Russia marks the Day of the Press. On April 22, or May 5th on the new calendar, 1912, the first issue of newspaper Pravda saw the light. Pravda appeared as a publication of the Russian Social and Democratic Working Party of Bolsheviks. This is a special date for Pravda.Ru too, because we are a publication, the history of which originally started on May 5th 99 years ago.
The history of the newspaper Pravda counts a little bit less than 100 years. During the pre-revolution era, the newspaper existed both legally and illegally. The publication was struggling for the title of the central press organ of the Bolsheviks. In the summer of 1917, the paper was banned by the Interim government, but continued its existence under different names. After the Great October Revolution, the newspaper was published as Pravda again.
During the Soviet period of the Russian history, Pravda became the primary newspaper of the state. Unlike any other publication, the Pravda had a right to publish and comment the decisions taken by the Soviet administration. The Pravda archives still remain a priceless source of information for historians.
Pravda also became an agency of state control. Critical materials would inevitably lead to administrative and court penalties. Local correspondents would simply be killed to conceal the real state of affairs from the central administration.
From the modern point of view, many functions of the main publication of the Soviet Union look as not typical of the press. Pravda was a newspaper that was only providing information - it was not trying to heal social ulcers of the Soviet society. Pravda was largely an administrative resource. It was funded by the state and enjoyed immense circulations and a huge correspondent network. However, any Pravda journalist would have to risk their lives if they wanted to criticize something and see real consequences of their work. It is hard to imagine that correspondents of the press organ of the Central Committee of the Communist Party of the Soviet Union would be persecuted and killed. It is also hard to imagine and regional authorities would withdraw and destroy circulations of the newspaper. All of that was happening.
The first issue of the Pravda newspaper was published on May 5, 1912. The day was then marked as the Day of the Soviet Press. Nowadays, Russia marks the Day of the Press on January 13. It has been nearly 20 years, but the Day of the Soviet Press remains in the hearts of many people.
A lot has changed during those years, to say the least. Everything has changed. Russia's old publications are going through hard times. Trud, another well-known Soviet newspaper, has recently celebrated the 90th anniversary. However, the newspaper is about to be closed. Another icon of the Soviet press, the Izvestia, is not going to close its doors, but the publication is going to relocate from its historical office in the center of Moscow this month.
There are many publications in Russia, the history of which started during the Soviet times. There are some magazines that were founded before the revolution, and they still exist. Has anything new and noticeable appeared in the Russian press during the recent two decades?
Pavel Gusev, editor-in-chief of Moskovsky Komsomolets:
"One could not even imagine during the 1980s of the 1990s that Russian mass media would change so much. The Internet and digital television appeared - this is also a part of the technological breakthrough in the development of mass media. The most important thing, though, is that we have the freedom of speech in today's Russia. However, the traditions of Russian journalism become history slowly but surely. The journalism that was coming from a person and through a person, through their inner world, is dying. This type of journalism was not typical for many countries of the world. Soviet and Russian people loved that type of journalism and one can still feel this love if articles like that are published. Nowadays, we all try to be the first in publishing news stories and adding some comments to them. This is a disadvantage of modern-day journalism."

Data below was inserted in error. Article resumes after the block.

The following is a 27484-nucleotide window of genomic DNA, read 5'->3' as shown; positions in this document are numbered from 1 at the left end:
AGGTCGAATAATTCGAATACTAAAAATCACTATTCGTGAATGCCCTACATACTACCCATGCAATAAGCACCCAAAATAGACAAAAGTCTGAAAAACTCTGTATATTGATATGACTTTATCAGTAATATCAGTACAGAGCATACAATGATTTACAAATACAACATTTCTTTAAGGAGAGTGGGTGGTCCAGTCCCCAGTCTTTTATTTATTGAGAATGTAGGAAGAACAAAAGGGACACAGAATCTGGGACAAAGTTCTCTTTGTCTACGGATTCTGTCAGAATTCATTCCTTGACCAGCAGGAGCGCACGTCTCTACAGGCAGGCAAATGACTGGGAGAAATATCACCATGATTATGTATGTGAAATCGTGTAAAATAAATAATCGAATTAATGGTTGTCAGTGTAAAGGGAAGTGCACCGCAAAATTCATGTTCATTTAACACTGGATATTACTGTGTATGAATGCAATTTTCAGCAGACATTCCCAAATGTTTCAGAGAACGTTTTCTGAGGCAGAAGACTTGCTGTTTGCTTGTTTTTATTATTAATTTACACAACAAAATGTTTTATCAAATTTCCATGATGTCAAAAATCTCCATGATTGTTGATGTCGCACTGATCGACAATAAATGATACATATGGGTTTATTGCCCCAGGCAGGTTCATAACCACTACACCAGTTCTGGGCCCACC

Alexander Prokhanov, editor-in-chief of Zavtra (Tomorrow) newspaper:
"The Soviet press was a role model in general. The Soviet press was not oriented on information per se, it was all about propaganda and agitation. Something like a window appeared in the Soviet press some time later. It was the Literaturnaya Gazeta, which offered an alternative point of view on things. Or better to say, the newspaper was reporting about the things that were not published in the official press. The Literaturnaya Gazeta was a unique phenomenon of the Soviet society from this point of view."
Vladimir Sungorkin, editor-in-chief of the Komsomolskaya Pravda newspaper.
"All monsters of the Soviet press no longer exist in Russia. Only the "Komsomolka" is left. There was Pravda, Izvestia and Trud newspapers, and they had multi-million print-runs. This is the first change. The second change is the appearance of Internet journalism. I believe that the talks about traditions in the press is mostly a make-up story, a myth to pacify elderly Soviet journalists. I've worked in the Soviet press for many years, in major national newspapers, and I would not exaggerate the purity of Soviet journalism, its innocence and highest standards. I would not say that we have lost some priceless traditions that we had. We always had outstanding journalists before and we have them now. Nothing has changed for the worse from this point of view, I think."
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